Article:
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Covid-19: Irish government approves further easing of restrictions

Covid-19: Irish government approves further easing of restrictions

Taoiseach (Irish PM) Micheál Martin has announced several measures to allow for a further phased reopening of Ireland’s society and economy over the summer.

It had already been agreed hotels in the Republic of Ireland can reopen from 2 June, followed by outdoor service at restaurants and pubs from 7 June.

Cinemas and gyms will also reopen on 7 June.

On Friday, Mr Martin announced that indoor pub and restaurant service could resume on 5 July.

International travel will resume on 19 July through the EU Digital Covid Certificate.

It will show if people have been vaccinated, tested negative, or recovered from Covid-19.

The cabinet has also approved plans to allow spectators to attend a number of sports events and music gigs in June and July, on a trial basis.

Restaurants, pubs, hairdressers and other close-contact services have been closed in the Republic of Ireland since Christmas Eve.

On 5 July bars and restaurants will be able to serve customers indoors again.

From 5 August there will be further increase in the number of people allowed to attend both indoor and outdoor events, including 100 guests at weddings.

‘End within our grasp’

Speaking during a national address, Mr Martin said that the strategy to combat Covid-19 is working and that “the end of this is within our grasp”.

“This is an important time for us all. After the trauma of the last 15 months, we are finally taking definite steps toward enjoying normal times with friends and loved ones again,” he said.

“We are almost back to a point where we can enjoy the ordinary and extraordinary moments in our lives, the excitement and relief is palpable.”

However, Mr Martin said that continued progress in the battle against coronavirus is not inevitable.

“Change brings risks,” he said.

He said that the government is monitoring very closely the impact that the different variants will have on the spread of the virus – in particular the variant which was first detected in India.

The announcement of a further phased lockdown relaxation comes 24 hours after Irish Health Minister Stephen Donnelly indicated that the Republic will have difficulty meeting its vaccination targets.

It had been hoped that over 80% of adults would have their first vaccine, and 55% their second, by the end of June.

Mr Donnelly blamed the difficulty on supply issues with the Johnson & Johnson and Oxford-AstraZeneca vaccines.

But the expected failure to meet vaccination targets has not deterred ministers from opening up society, despite some concerns about the spread of Indian variant of the Covid-19 virus in the neighbouring United Kingdom.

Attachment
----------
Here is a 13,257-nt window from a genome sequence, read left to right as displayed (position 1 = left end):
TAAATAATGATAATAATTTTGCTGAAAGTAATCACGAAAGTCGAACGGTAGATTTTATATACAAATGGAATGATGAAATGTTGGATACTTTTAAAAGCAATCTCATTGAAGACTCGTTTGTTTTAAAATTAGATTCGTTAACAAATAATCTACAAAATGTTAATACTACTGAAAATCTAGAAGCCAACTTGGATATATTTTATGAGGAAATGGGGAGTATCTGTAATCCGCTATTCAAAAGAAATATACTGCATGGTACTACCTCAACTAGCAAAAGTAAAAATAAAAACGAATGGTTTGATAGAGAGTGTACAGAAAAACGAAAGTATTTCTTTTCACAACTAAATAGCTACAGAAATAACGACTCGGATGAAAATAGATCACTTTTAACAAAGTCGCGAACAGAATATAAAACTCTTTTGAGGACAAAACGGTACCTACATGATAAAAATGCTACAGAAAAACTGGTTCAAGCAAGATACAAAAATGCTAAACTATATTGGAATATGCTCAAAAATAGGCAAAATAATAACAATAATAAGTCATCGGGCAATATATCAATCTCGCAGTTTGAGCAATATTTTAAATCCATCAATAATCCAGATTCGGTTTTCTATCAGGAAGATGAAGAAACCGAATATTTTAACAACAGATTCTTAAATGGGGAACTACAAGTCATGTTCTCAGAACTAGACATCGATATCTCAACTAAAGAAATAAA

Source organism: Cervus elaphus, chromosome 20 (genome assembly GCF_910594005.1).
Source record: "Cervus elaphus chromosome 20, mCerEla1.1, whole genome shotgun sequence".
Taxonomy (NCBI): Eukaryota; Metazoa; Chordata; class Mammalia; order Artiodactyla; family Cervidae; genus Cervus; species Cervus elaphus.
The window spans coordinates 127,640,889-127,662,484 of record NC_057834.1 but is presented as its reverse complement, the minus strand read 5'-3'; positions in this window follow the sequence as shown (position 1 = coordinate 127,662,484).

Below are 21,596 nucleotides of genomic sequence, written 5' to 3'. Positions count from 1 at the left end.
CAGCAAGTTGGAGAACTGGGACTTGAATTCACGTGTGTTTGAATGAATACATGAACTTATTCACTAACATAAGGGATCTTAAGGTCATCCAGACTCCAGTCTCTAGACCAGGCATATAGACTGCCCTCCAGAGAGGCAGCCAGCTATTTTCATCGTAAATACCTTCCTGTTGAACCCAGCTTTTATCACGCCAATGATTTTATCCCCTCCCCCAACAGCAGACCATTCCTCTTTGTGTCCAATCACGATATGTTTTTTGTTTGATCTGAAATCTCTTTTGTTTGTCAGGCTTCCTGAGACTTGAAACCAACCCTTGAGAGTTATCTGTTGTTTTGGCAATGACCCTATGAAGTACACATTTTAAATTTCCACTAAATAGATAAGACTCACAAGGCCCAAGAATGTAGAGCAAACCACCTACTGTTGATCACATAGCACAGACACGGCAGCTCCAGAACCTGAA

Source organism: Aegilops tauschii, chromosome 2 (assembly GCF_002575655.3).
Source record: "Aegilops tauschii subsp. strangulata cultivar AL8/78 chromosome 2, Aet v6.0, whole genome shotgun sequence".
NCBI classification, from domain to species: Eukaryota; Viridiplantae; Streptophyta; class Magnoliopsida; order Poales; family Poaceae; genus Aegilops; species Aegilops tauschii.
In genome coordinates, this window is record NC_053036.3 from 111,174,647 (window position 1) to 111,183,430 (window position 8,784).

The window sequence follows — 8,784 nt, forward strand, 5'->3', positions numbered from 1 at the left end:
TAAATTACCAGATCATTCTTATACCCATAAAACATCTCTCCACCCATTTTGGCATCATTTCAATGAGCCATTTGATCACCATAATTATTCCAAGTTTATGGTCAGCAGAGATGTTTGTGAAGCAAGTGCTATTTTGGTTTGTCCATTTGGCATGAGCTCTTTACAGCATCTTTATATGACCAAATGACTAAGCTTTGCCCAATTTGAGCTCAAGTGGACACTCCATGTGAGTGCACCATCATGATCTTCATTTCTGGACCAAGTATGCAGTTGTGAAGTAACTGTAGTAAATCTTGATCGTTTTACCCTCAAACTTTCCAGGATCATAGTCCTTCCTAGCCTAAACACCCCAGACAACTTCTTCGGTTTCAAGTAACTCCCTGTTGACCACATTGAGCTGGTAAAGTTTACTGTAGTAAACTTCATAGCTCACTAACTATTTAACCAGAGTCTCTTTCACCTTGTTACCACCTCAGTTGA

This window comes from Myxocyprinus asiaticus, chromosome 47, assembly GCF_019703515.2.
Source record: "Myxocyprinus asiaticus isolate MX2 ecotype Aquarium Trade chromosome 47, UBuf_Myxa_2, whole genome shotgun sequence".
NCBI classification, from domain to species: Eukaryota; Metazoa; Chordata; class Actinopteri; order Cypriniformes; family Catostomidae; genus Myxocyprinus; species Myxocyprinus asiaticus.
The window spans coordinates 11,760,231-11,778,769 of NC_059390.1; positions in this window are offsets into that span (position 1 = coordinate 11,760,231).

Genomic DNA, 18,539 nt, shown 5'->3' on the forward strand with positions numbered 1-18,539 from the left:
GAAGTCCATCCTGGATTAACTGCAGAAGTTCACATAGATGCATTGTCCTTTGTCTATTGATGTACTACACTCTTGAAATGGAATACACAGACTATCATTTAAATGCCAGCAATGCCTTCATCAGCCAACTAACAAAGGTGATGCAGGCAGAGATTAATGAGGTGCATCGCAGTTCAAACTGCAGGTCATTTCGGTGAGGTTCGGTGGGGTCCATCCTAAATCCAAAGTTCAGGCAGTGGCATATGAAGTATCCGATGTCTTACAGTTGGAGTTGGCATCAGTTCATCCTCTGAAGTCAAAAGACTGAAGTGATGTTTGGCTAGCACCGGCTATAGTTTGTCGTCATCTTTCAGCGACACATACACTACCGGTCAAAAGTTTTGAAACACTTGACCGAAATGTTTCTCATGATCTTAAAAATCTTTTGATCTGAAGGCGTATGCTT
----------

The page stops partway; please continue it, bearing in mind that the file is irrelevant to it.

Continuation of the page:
Earlier on Friday, Tánaiste (deputy prime minister) Leo Varadkar said the Republic of Ireland is “not in a position” to restore the Common Travel Area just yet following advice from the National Public Health Emergency Team (NPHET) that there are “real concerns” about the prevalence of the variant that first originated in India in Great Britain.

Speaking on RTÉ’s Morning Ireland, Mr Varadkar also said the lifting of restrictions on international travel would be a “phased return”, but warned that it would not be as it was before the pandemic.

He confirmed that “all EU countries are coming off the mandatory hotel quarantine list”.

Vaccination programme ‘gives confidence’

Asked why restrictions were being eased, Mr Varadkar said “cases are stable”.

“Only about 2% of new cases are people over 65 and less than 2% of new cases are health care workers – that shows how effective the vaccines are,” he said.

“The vaccine programme, even though we are suffering supply difficulties, is pretty much where we thought it would be – that all gives us the confidence to ease restrictions.”

The tánaiste also confirmed Ireland will not meet its vaccination programme targets for June.

“The target was that by the end of June, 82% of people would be offered a vaccine.

“We do know that it’s likely AstraZeneca and Johnson & Johnson aren’t going to be able to deliver the supplies they’re contracted to. We still expect to be in the mid-70s in terms of the percentage of people who had received either one or both end of June and we can make it up by end of July when 2.5m people will be fully vaccinated.

“So yes, we are behind because of factors outside our control, but not so much that it will change any of our decisions today.”

News Source : BBCNEWS

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